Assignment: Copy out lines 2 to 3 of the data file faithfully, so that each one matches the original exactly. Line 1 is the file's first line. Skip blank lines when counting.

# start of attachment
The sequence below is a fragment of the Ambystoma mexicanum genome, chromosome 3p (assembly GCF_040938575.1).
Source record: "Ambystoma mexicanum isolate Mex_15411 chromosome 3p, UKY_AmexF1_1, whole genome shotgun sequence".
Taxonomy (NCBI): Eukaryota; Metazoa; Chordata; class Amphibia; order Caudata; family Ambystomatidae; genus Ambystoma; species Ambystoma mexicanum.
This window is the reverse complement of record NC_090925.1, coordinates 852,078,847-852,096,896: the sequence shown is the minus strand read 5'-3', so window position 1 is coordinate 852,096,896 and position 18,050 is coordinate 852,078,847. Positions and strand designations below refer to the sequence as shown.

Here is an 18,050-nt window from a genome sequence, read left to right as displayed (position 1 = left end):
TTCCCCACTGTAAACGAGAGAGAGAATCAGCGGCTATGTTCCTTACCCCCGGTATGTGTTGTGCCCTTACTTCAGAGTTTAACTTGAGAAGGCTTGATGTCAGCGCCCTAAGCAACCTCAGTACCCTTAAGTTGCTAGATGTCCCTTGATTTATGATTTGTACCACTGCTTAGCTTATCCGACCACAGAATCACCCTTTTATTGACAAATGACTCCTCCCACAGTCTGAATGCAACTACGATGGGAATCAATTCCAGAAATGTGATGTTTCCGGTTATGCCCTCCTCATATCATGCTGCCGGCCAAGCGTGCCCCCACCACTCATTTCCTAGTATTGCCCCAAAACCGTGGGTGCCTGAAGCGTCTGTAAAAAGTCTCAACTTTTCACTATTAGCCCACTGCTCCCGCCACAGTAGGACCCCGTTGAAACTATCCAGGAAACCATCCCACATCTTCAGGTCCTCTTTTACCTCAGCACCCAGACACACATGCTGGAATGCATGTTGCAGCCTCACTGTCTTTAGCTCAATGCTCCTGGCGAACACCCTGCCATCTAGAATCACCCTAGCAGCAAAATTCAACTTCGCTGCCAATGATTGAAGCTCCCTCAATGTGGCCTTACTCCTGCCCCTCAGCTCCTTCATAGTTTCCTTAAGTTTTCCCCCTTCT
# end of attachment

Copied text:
Source record: "Ambystoma mexicanum isolate Mex_15411 chromosome 3p, UKY_AmexF1_1, whole genome shotgun sequence".
Taxonomy (NCBI): Eukaryota; Metazoa; Chordata; class Amphibia; order Caudata; family Ambystomatidae; genus Ambystoma; species Ambystoma mexicanum.